CROSSING THE INTERNATIONAL DATE LINE: We first visited Samoa (Tim, Tyler, and I visited New Zealand and Australia before our trip to American Samoa) for a few days. On Wednesday, May 17 at 10:00 am, our flight left Apia, Samoa. We crossed the International Date Line and landed at Pago Pago International Airport on Tuesday, May 16 at 10:30 am. Talk about traveling back in time!!
From Australia, New Zealand & Fiji
From Australia, New Zealand, and Fiji, you will first fly to Apia, Samoa or Tonga and then fly to American Samoa. There are no direct flights from Australia and New Zealand to American Samoa at the time that I am writing this guide.
GETTING TO AMERICAN SAMOA: So, to get to American Samoa, you will either fly through Hawaii, Tonga, or Samoa. Which one you travel through depends on your starting point.
Best Things to Do in American Samoa
In no particular order, here is a list of the best things to do in American Samoa. Everything listed is located on Tutuila Island unless otherwise noted.
1. Visit the National Park of American Samoa
Without a doubt, visiting the National Park of American Samoa is one of the best things to do in American Samoa. If you are like us, this is the main reason you are planning a trip here.
The National Park of American Samoa is spread across three islands: Tutuila, Ofu, and Ta’u. Tutuila is the easiest of these islands to visit. Ofu and Ta’u, which are part of the Manu’a Islands group, is much more remote. Flights to the Manu’a Islands currently only run two days a week.
Below we list the best things to do in the National Park of American Samoa. In our Guide to the National Park of American Samoa, you can read the full list of things to do in the park, with important planning information about each of these sights.
- Pola Island and Vai’ava Strait Viewpoint
- Hike the Pola Island Trail
- Hike the Lower Sauma Ridge Trail
- Hike the Mount ‘Alava Adventure Trail
- Visit Ofu Beach
- Hike the Tumu Mountain Trail
Pola Island Viewpoint | Best Things to Do in American Samoa
View from the Mount ‘Alava Adventure Trail
2. Spend Some Time in Pago Pago
Pago Pago is the large, protected harbor in Tutuila. Route 001 runs along the harbor and on this drive, there are a few places to visit.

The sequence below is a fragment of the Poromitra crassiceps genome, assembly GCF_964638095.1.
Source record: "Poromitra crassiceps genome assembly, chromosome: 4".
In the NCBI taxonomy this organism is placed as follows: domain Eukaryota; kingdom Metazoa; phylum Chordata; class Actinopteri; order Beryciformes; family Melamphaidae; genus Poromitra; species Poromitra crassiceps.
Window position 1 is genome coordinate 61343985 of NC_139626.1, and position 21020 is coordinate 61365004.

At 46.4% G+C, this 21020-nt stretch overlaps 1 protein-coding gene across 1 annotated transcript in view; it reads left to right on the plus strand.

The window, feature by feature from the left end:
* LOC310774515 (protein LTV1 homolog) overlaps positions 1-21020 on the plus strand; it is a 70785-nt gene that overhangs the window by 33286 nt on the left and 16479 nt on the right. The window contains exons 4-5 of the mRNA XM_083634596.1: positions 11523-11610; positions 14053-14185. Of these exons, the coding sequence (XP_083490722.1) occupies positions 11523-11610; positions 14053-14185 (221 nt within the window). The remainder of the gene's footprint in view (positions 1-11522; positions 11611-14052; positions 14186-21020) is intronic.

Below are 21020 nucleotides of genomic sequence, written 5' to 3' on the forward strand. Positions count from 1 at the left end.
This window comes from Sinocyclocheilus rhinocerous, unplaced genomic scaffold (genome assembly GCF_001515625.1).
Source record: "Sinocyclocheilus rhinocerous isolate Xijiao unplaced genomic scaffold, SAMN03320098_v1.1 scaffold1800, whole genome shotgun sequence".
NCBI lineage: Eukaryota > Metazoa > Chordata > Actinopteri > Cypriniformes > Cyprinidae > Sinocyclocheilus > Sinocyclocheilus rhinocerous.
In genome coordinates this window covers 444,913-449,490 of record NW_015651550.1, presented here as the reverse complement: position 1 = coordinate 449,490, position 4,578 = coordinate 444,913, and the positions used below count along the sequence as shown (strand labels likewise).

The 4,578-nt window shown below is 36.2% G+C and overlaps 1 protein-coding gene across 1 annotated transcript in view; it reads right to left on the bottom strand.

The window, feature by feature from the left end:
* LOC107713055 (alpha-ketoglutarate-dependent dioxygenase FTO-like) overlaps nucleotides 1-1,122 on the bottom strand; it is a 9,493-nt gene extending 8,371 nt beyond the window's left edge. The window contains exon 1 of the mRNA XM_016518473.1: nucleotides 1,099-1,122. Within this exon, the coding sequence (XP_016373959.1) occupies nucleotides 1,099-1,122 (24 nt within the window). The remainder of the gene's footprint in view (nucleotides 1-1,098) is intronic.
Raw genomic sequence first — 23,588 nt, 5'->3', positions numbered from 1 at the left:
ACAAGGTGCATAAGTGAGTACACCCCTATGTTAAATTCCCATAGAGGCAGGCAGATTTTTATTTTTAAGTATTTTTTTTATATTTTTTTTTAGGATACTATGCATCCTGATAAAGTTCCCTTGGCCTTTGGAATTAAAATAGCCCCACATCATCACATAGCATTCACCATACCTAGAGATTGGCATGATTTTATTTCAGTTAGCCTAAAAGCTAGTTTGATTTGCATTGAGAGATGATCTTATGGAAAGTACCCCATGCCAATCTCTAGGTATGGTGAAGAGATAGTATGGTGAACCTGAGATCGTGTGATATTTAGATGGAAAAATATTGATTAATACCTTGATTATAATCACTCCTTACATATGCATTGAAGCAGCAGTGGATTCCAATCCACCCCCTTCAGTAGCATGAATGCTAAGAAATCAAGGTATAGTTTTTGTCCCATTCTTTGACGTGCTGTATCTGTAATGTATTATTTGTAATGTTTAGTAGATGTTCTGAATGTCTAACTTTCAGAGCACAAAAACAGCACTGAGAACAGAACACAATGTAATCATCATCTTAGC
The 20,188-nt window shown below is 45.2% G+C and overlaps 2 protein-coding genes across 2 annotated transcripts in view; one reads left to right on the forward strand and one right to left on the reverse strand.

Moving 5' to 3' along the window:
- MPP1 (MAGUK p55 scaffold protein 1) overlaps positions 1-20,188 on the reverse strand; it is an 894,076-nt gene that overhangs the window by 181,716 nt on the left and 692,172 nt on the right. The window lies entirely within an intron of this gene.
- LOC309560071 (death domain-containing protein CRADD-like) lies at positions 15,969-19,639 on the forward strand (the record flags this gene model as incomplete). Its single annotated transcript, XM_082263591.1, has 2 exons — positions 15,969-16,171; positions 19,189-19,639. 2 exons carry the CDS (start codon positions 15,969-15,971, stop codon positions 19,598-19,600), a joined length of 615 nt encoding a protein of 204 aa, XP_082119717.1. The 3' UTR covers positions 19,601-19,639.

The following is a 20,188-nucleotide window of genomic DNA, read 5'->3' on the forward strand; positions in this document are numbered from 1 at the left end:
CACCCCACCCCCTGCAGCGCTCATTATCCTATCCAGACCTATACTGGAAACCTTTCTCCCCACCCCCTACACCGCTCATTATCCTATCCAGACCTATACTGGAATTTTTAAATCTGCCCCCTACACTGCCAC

The Visitor Center for National Park of American Samoa
This is a good place to start your visit to the national park, to pick up a park map and ask any questions you may have about the park.
Sadies By The Bay
This is one of the best places to eat in American Samoa. We had dinner here two nights in a row and highly recommend it. It can be a bit of a drive to get here from the Tradewinds Hotel (the best place to stay on the island). Even though it is only 9 miles from the hotel, with a speed limit of 20 to 25 mph, it takes almost 30 minutes to drive here.
PRO TRAVEL TIP: On most of Tutuila, the speed limit is 25 mph (it goes as low a 20 mph around Pago Pago Harbor and near the airport) and it is dutifully obeyed. Be prepared for slow driving speeds and a longer time than you would expect to get around the island. We joked that if we were on bikes we would get around the island faster.
Jean P. Haydon Museum
This small museum was established by Jean P. Haydon in 1970 and contains artifacts over 450 years old plus moon rocks from the US Apollo Space Missions.
Jean P. Haydon Museum | Best Things to Do in American Samoa
Tauese P.F. Sunia Ocean Center
This is the visitor center for the National Marine Sanctuary of American Samoa. Get updated hours and learn more about the exhibits on the official website.
The Aerial Tramway
This comes up on a lot of to do lists for American Samoa but it’s not all that exciting, in our opinion. However, there is a very nice view over the Pago Pago Harbor next to the tramway car, mentioned next.
In the 1960’s, a tramway carried people from the harbor to the top of Mount ‘Alava. According to the sign at the tramway site, the tramway was damaged in a 1992 hurricane and never repaired. One of the old tramway cars sits on a hillside overlooking Pago Pago. It’s not listed on Google Maps but here are the GPS coordinates where you can see it: 14°16’41.7″S 170°41’04.9″W (plus it is also marked on our map below).